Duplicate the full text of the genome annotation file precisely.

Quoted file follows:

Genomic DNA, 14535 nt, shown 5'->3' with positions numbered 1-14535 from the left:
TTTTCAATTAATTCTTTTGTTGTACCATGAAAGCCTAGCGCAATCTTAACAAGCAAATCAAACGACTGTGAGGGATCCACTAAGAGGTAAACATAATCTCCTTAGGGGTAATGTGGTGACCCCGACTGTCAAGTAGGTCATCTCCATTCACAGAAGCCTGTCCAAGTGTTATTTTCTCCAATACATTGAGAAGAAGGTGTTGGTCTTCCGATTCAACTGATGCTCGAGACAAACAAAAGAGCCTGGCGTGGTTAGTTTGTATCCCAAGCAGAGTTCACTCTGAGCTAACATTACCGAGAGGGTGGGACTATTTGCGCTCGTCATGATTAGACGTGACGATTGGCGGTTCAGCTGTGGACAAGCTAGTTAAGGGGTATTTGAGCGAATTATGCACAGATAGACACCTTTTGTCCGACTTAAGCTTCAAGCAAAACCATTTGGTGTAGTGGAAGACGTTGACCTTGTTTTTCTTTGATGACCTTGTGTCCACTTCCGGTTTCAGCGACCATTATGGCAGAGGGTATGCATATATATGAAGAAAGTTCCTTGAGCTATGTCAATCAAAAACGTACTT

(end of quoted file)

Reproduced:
Genomic DNA, 14535 nt, shown 5'->3' with positions numbered 1-14535 from the left:
TTTTCAATTAATTCTTTTGTTGTACCATGAAAGCCTAGCGCAATCTTAACAAGCAAATCAAACGACTGTGAGGGATCCACTAAGAGGTAAACATAATCTCCTTAGGGGTAATGTGGTGACCCCGACTGTCAAGTAGGTCATCTCCATTCACAGAAGCCTGTCCAAGTGTTATTTTCTCCAATACATTGAGAAGAAGGTGTTGGTCTTCCGATTCAACTGATGCTCGAGACAAACAAAAGAGCCTGGCGTGGTTAGTTTGTATCCCAAGCAGAGTTCACTCTGAGCTAACATTACCGAGAGGGTGGGACTATTTGCGCTCGTCATGATTAGACGTGACGATTGGCGGTTCAGCTGTGGACAAGCTAGTTAAGGGGTATTTGAGCGAATTATGCACAGATAGACACCTTTTGTCCGACTTAAGCTTCAAGCAAAACCATTTGGTGTAGTGGAAGACGTTGACCTTGTTTTTCTTTGATGACCTTGTGTCCACTTCCGGTTTCAGCGACCATTATGGCAGAGGGTATGCATATATATGAAGAAAGTTCCTTGAGCTATGTCAATCAAAAACGTACTT